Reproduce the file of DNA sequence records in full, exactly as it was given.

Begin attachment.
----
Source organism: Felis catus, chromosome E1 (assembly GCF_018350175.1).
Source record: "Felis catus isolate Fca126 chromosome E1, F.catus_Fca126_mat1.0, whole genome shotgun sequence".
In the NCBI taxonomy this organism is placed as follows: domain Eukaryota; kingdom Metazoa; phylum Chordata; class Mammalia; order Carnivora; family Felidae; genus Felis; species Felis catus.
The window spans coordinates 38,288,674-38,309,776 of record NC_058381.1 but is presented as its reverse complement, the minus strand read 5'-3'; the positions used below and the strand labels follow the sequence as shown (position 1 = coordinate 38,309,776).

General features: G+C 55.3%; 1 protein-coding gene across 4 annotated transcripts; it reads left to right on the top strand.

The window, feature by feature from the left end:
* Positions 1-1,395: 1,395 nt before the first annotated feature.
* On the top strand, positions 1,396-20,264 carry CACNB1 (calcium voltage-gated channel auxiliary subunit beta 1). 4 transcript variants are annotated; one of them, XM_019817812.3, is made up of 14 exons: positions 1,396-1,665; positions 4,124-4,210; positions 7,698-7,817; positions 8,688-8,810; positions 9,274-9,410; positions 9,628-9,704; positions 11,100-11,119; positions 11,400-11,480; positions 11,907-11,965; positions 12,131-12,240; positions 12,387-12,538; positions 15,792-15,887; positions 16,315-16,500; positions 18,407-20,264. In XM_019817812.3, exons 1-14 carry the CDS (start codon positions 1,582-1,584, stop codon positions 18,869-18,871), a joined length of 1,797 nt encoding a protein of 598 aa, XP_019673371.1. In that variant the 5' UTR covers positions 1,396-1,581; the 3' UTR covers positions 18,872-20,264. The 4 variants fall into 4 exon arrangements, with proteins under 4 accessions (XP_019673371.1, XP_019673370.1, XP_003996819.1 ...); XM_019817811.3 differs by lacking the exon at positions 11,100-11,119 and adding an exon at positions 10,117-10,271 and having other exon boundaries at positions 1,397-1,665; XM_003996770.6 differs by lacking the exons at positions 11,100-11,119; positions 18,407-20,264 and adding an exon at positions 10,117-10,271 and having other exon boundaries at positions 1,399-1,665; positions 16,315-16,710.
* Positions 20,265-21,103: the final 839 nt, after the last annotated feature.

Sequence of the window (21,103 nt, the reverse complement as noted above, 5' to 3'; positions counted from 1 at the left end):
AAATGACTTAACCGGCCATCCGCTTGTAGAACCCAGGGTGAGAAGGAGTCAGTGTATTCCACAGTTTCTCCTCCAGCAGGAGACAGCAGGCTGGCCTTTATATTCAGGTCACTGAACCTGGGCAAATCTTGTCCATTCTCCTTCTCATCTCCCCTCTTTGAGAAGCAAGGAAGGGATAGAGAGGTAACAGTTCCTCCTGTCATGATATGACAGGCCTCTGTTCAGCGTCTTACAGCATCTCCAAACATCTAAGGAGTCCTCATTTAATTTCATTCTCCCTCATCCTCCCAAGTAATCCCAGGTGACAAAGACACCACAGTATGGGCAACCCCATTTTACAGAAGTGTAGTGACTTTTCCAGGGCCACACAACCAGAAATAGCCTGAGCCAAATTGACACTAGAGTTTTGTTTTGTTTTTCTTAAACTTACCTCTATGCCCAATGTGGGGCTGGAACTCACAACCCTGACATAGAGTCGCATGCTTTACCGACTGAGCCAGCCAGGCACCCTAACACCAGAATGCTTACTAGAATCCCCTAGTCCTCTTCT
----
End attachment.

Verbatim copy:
Source organism: Felis catus, chromosome E1 (assembly GCF_018350175.1).
Source record: "Felis catus isolate Fca126 chromosome E1, F.catus_Fca126_mat1.0, whole genome shotgun sequence".
In the NCBI taxonomy this organism is placed as follows: domain Eukaryota; kingdom Metazoa; phylum Chordata; class Mammalia; order Carnivora; family Felidae; genus Felis; species Felis catus.
The window spans coordinates 38,288,674-38,309,776 of record NC_058381.1 but is presented as its reverse complement, the minus strand read 5'-3'; the positions used below and the strand labels follow the sequence as shown (position 1 = coordinate 38,309,776).

General features: G+C 55.3%; 1 protein-coding gene across 4 annotated transcripts; it reads left to right on the top strand.

The window, feature by feature from the left end:
* Positions 1-1,395: 1,395 nt before the first annotated feature.
* On the top strand, positions 1,396-20,264 carry CACNB1 (calcium voltage-gated channel auxiliary subunit beta 1). 4 transcript variants are annotated; one of them, XM_019817812.3, is made up of 14 exons: positions 1,396-1,665; positions 4,124-4,210; positions 7,698-7,817; positions 8,688-8,810; positions 9,274-9,410; positions 9,628-9,704; positions 11,100-11,119; positions 11,400-11,480; positions 11,907-11,965; positions 12,131-12,240; positions 12,387-12,538; positions 15,792-15,887; positions 16,315-16,500; positions 18,407-20,264. In XM_019817812.3, exons 1-14 carry the CDS (start codon positions 1,582-1,584, stop codon positions 18,869-18,871), a joined length of 1,797 nt encoding a protein of 598 aa, XP_019673371.1. In that variant the 5' UTR covers positions 1,396-1,581; the 3' UTR covers positions 18,872-20,264. The 4 variants fall into 4 exon arrangements, with proteins under 4 accessions (XP_019673371.1, XP_019673370.1, XP_003996819.1 ...); XM_019817811.3 differs by lacking the exon at positions 11,100-11,119 and adding an exon at positions 10,117-10,271 and having other exon boundaries at positions 1,397-1,665; XM_003996770.6 differs by lacking the exons at positions 11,100-11,119; positions 18,407-20,264 and adding an exon at positions 10,117-10,271 and having other exon boundaries at positions 1,399-1,665; positions 16,315-16,710.
* Positions 20,265-21,103: the final 839 nt, after the last annotated feature.

Sequence of the window (21,103 nt, the reverse complement as noted above, 5' to 3'; positions counted from 1 at the left end):
AAATGACTTAACCGGCCATCCGCTTGTAGAACCCAGGGTGAGAAGGAGTCAGTGTATTCCACAGTTTCTCCTCCAGCAGGAGACAGCAGGCTGGCCTTTATATTCAGGTCACTGAACCTGGGCAAATCTTGTCCATTCTCCTTCTCATCTCCCCTCTTTGAGAAGCAAGGAAGGGATAGAGAGGTAACAGTTCCTCCTGTCATGATATGACAGGCCTCTGTTCAGCGTCTTACAGCATCTCCAAACATCTAAGGAGTCCTCATTTAATTTCATTCTCCCTCATCCTCCCAAGTAATCCCAGGTGACAAAGACACCACAGTATGGGCAACCCCATTTTACAGAAGTGTAGTGACTTTTCCAGGGCCACACAACCAGAAATAGCCTGAGCCAAATTGACACTAGAGTTTTGTTTTGTTTTTCTTAAACTTACCTCTATGCCCAATGTGGGGCTGGAACTCACAACCCTGACATAGAGTCGCATGCTTTACCGACTGAGCCAGCCAGGCACCCTAACACCAGAATGCTTACTAGAATCCCCTAGTCCTCTTCT